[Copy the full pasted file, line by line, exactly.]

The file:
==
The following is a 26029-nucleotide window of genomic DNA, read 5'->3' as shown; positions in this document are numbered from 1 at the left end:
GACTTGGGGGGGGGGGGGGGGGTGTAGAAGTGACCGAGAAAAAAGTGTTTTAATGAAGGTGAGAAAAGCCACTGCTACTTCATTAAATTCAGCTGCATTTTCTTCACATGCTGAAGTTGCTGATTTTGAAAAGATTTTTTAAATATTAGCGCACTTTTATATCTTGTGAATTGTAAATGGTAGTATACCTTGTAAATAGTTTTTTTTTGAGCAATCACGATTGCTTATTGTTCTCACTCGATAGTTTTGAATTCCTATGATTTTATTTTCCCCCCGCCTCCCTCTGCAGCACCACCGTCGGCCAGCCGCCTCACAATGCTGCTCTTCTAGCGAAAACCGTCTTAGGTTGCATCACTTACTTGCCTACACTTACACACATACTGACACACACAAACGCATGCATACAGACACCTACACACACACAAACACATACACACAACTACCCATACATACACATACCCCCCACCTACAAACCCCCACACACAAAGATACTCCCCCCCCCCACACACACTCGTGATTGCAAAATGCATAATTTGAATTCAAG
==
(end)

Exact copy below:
The following is a 26029-nucleotide window of genomic DNA, read 5'->3' as shown; positions in this document are numbered from 1 at the left end:
GACTTGGGGGGGGGGGGGGGGGTGTAGAAGTGACCGAGAAAAAAGTGTTTTAATGAAGGTGAGAAAAGCCACTGCTACTTCATTAAATTCAGCTGCATTTTCTTCACATGCTGAAGTTGCTGATTTTGAAAAGATTTTTTAAATATTAGCGCACTTTTATATCTTGTGAATTGTAAATGGTAGTATACCTTGTAAATAGTTTTTTTTTGAGCAATCACGATTGCTTATTGTTCTCACTCGATAGTTTTGAATTCCTATGATTTTATTTTCCCCCCGCCTCCCTCTGCAGCACCACCGTCGGCCAGCCGCCTCACAATGCTGCTCTTCTAGCGAAAACCGTCTTAGGTTGCATCACTTACTTGCCTACACTTACACACATACTGACACACACAAACGCATGCATACAGACACCTACACACACACAAACACATACACACAACTACCCATACATACACATACCCCCCACCTACAAACCCCCACACACAAAGATACTCCCCCCCCCCACACACACTCGTGATTGCAAAATGCATAATTTGAATTCAAG